Now, we may study the rotational kinetic energy \begin{align*} T_{\mathrm{rot}}&\coloneqq\frac{\mathbf J}2\mathbf\Omega\cdot\mathbf\Omega\\ &=\frac12\mathbf M\cdot\mathbf\Omega\\ &=\frac12\mathbf M\cdot\mathbf\Omega\\ &=\frac12\mathbf e_{\mathrm{pri}}\left(\operatorname{\mathbf{diag}}\mathbf J_{\mathrm{pri}}\right) \mathbf\Omega_{\mathrm{pri}}\cdot\mathbf\Omega\\ &=\frac12\left(\operatorname{\mathbf{diag}}\mathbf J_{\mathrm{pri}}\right) \left(\mathbf e_{\mathrm{pri}}\mathbf\Omega\right)\cdot\mathbf\Omega_{\mathrm{pri}}\\ &=\frac12\left(\operatorname{\mathbf{diag}}\mathbf J_{\mathrm{pri}}\right) \mathbf\Omega_{\mathrm{pri}}\cdot\mathbf\Omega_{\mathrm{pri}}\\ &=\frac12\sum_jJ_{\mathrm{pri},j}\Omega_{\mathrm{pri},j}^2. \end{align*} This also makes the calculation simplified when the principal inertia can be calculated.

Study how $\mathbf J$ will change if $\mathbf r_a$ experience some transformations.

First, consider translation. Let $\mathbf r_a'\coloneqq\mathbf r_a+\mathbf d,$ $\mathbf J'\coloneqq\sum_a\mu_a\left(\mathbf r_a'^2\mathbf I-\mathbf r_a'^{\otimes2}\right)$ (we may regard $\mathbf J'$ as the inertia matrix of the rigid body w.r.t. the point with $\mathbf d$ distance away from the center of mass, but not (in usual cases) w.r.t. the center of mass), and then we will discover that $\mathbf J$ can be calculated from $\mathbf J'$ by $\mathbf J=\mathbf J'-m\left(\mathbf d^2\mathbf I-\mathbf d^{\otimes2}\right).$ This provides us a useful way to calculate $\mathbf J$ when $\mathbf J'$ is easy to calculate while $\mathbf J$ is not.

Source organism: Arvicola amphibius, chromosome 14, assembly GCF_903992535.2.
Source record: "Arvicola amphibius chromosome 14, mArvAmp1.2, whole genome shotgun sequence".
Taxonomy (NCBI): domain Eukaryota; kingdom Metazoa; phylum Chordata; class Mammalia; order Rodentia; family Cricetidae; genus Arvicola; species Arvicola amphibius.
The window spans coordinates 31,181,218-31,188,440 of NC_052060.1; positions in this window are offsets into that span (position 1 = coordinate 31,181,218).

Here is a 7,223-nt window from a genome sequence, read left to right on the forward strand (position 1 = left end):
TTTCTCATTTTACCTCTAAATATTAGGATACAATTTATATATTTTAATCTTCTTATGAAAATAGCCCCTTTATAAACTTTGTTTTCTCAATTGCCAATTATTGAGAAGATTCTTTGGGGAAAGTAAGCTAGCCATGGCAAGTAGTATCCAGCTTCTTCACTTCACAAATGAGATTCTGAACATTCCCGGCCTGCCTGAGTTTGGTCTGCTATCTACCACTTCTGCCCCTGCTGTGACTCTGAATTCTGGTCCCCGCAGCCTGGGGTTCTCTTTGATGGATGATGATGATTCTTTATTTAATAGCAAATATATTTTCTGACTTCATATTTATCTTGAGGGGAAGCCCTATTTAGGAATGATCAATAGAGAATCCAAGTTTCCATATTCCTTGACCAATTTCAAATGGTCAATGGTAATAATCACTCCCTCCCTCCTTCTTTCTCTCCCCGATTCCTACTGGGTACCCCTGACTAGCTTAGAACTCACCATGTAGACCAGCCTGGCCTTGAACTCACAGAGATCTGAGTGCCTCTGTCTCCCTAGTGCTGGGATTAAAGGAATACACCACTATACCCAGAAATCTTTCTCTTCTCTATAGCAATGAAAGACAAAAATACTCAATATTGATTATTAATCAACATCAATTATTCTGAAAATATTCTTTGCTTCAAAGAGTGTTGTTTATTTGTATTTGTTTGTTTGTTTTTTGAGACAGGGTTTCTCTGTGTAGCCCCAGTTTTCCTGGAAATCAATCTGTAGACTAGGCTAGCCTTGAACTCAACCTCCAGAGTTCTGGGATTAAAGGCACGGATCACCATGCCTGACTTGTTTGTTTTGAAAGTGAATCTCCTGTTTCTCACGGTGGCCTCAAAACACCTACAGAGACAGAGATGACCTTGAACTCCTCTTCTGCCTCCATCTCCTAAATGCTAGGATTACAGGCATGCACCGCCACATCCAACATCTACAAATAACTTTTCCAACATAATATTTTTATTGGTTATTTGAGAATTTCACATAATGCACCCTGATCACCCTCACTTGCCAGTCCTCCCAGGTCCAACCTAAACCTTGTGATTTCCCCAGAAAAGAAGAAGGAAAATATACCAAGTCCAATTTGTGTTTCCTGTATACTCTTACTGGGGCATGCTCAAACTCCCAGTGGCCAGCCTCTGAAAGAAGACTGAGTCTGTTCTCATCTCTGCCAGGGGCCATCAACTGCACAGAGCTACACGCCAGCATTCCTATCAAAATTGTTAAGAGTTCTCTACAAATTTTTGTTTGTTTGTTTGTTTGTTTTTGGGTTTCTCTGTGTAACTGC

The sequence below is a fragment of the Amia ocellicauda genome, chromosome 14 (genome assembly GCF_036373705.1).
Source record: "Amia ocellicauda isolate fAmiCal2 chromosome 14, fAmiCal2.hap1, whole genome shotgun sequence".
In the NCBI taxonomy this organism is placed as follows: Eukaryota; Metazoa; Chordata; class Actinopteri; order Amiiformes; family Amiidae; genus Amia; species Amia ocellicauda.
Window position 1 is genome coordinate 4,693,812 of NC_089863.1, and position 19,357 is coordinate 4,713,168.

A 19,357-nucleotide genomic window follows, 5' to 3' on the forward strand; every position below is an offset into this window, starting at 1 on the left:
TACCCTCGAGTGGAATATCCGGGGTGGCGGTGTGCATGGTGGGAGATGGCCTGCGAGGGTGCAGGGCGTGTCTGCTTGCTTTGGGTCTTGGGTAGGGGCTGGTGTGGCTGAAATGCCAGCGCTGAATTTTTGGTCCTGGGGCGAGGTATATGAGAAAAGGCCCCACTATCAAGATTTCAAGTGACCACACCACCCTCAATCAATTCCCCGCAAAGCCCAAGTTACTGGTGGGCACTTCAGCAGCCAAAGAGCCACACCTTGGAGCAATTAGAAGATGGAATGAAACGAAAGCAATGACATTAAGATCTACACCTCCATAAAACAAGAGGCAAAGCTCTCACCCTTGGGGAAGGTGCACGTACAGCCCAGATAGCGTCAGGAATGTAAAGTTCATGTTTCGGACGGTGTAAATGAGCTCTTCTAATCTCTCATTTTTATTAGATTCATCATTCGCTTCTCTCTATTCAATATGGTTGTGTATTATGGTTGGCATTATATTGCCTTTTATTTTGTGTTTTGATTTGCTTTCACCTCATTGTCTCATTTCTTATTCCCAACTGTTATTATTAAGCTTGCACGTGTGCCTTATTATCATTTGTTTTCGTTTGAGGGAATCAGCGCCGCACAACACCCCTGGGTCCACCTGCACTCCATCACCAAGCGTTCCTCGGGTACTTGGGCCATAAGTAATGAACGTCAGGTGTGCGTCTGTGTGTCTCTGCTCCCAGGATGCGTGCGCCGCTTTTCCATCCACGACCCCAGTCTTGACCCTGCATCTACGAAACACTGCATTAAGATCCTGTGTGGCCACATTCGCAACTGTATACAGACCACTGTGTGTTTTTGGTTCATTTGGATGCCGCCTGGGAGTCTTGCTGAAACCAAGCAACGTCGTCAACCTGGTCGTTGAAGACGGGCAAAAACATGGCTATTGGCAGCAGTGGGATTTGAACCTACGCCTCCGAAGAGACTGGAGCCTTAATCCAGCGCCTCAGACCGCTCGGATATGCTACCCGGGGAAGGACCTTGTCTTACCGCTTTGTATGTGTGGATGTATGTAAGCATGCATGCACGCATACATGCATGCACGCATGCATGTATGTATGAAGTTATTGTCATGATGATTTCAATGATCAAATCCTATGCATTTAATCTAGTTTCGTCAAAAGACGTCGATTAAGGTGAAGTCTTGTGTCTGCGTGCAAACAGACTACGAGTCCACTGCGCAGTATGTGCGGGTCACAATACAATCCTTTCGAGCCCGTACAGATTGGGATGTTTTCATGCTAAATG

The proof is not difficult: \begin{align*} \mathbf J'&\coloneqq\sum_a\mu_a\left(\mathbf r_a'^2\mathbf I-\mathbf r_a'^{\otimes2}\right)\\ &=\sum_a\mu_a\left(\left(\mathbf r_a+\mathbf d\right)^2\mathbf I-\left(\mathbf r_a+\mathbf d\right)^{\otimes2}\right)\\ &=\sum_a\mu_a\left(\left(\mathbf r_a^2+2\mathbf r_a\cdot\mathbf d+\mathbf d^2\right)\mathbf I -\left(\mathbf r_a^{\otimes2}+\mathbf d\otimes\mathbf r_a+\mathbf r_a\otimes\mathbf d+\mathbf d^{\otimes 2}\right)\right)\\ &=\underbrace{\sum_a\mu_a\left(\mathbf r_a^2\mathbf I-\mathbf r_a^{\otimes2}\right)}_\mathbf J +\underbrace{\left(\sum_a\mu_a\right)}_m\left(\mathbf d^2\mathbf I-\mathbf d^{\otimes2}\right) +\sum_a\mu_a\left(2\mathbf r_a\cdot\mathbf d\mathbf I-\mathbf d\otimes\mathbf r_a-\mathbf r_a\otimes\mathbf d\right)\\ &=\mathbf J+m\left(\mathbf d^2\mathbf I-\mathbf d^{\otimes2}\right) +2\underbrace{\left(\sum_a\mu_a\mathbf r_a\right)}_\mathbf 0\cdot\mathbf d\mathbf I -\mathbf d\otimes\underbrace{\left(\sum_a\mu_a\mathbf r_a\right)}_\mathbf 0 -\underbrace{\left(\sum_a\mu_a\mathbf r_a\right)}_\mathbf 0\otimes\mathbf d\\ &=\mathbf J+m\left(\mathbf d^2\mathbf I-\mathbf d^{\otimes2}\right), \end{align*} i.e. $\mathbf J=\mathbf J'-m\left(\mathbf d^2\mathbf I-\mathbf d^{\otimes2}\right).$

The special case of it is called the parallel axis theorem in general physics.